Sunday, December 26, 2004

Another Way the Airlines Screw Passengers

A conversion my father had with a Continental Airlines gate agent yesterday lead to my realization of another way the airlines are screwing passengers. You see, the airlines have put Regional Jets on a lot of routes, not only those formerly operated by turboprop aircraft, but also those formerly operated with larger jets like 737s and DC-9s.

So why is this a problem? It's simple. There's not a lot of space for carry-on luggage in the cabin of RJs, so like on turboprops, most "carry-on" bags need to be checked. The airline will let you drop off your bag on a cart next to the aircraft, and you pick it up on another cart after the plane lands. Different airlines have different names for this. For example, Horizon Air calls it a la cart.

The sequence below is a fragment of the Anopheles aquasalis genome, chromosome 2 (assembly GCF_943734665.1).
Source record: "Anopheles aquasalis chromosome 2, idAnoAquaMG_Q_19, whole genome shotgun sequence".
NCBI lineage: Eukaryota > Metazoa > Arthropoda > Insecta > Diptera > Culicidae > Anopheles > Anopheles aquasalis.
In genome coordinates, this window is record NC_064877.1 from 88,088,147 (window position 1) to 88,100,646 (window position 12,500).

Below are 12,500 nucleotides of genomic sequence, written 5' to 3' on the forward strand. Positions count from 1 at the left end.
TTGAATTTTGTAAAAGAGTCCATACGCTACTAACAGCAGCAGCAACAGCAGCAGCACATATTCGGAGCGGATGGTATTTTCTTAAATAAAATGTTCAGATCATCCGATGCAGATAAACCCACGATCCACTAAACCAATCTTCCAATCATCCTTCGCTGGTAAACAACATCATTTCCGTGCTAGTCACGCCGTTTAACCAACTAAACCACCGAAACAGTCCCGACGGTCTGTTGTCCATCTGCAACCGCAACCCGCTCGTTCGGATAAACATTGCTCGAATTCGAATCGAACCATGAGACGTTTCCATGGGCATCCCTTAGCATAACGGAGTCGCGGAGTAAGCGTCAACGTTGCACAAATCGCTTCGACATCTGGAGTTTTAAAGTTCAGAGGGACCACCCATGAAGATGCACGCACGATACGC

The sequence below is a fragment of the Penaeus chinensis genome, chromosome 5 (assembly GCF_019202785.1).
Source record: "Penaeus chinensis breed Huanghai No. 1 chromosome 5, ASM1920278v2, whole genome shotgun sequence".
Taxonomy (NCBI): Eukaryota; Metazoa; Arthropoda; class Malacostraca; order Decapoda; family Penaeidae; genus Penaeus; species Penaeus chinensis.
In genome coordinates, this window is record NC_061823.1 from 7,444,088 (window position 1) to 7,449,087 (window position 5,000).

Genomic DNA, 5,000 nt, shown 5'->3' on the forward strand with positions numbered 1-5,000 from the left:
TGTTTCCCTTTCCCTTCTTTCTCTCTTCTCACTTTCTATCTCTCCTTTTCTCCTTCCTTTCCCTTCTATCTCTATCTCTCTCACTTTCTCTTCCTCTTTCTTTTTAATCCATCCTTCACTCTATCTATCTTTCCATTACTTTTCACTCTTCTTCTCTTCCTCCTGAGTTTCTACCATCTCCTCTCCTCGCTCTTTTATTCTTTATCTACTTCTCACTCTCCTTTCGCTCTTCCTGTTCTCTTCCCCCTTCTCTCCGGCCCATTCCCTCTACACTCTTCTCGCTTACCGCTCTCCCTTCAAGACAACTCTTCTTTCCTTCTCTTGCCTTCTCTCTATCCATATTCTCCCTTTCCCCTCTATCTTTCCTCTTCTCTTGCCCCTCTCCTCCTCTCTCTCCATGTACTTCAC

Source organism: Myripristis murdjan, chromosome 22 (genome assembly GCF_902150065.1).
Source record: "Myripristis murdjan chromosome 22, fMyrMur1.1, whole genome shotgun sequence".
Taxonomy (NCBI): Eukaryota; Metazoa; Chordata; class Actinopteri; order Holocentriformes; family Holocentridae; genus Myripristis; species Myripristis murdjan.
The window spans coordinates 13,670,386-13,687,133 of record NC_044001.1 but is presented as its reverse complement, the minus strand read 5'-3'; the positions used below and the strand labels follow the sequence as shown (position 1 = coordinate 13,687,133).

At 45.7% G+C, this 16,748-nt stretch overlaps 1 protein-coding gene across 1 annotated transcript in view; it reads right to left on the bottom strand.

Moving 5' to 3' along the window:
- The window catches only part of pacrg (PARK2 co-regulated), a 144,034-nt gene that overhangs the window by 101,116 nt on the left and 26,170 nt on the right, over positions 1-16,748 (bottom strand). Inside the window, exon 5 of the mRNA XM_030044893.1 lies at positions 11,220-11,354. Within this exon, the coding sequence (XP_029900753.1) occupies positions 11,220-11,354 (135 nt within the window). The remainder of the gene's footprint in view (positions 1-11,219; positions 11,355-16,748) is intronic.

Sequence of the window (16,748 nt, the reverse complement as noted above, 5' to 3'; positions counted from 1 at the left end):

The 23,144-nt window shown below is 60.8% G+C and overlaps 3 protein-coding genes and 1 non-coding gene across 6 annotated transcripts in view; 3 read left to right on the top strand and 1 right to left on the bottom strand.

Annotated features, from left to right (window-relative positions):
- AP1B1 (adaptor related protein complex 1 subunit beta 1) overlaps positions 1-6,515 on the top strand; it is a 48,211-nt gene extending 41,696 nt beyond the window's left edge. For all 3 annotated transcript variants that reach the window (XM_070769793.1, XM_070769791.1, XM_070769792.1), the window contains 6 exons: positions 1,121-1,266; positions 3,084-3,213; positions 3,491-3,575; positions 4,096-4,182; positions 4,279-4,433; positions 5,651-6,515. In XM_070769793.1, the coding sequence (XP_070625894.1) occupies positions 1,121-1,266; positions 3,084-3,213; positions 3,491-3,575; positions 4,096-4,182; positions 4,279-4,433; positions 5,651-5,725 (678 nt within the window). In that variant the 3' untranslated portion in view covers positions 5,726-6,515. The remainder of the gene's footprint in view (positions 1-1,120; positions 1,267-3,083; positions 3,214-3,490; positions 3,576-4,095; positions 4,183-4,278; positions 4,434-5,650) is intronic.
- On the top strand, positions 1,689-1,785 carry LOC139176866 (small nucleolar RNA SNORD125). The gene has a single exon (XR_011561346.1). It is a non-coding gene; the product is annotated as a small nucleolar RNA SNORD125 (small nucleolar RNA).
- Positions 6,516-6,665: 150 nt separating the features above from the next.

So how does this screw the passenger? As my father learned, the airline will not be responsible for damage to bags checked plane side. Most passengers know that fragile items should be carried on, to avoid the possibility of their items being damaged when passing through the baggage systems or as a result of rough handling by airline employees. Checking a bag plane side helps as it avoids some of the machinery, but it is still subject to rough handling when being loaded into the aircraft's cargo compartment. By using RJs instead of larger jets, the airlines force passengers who had hoped to avoid damage to fragile items by carrying them on to check them anyway, with the bonus that the airline will not pay for any damage that results.

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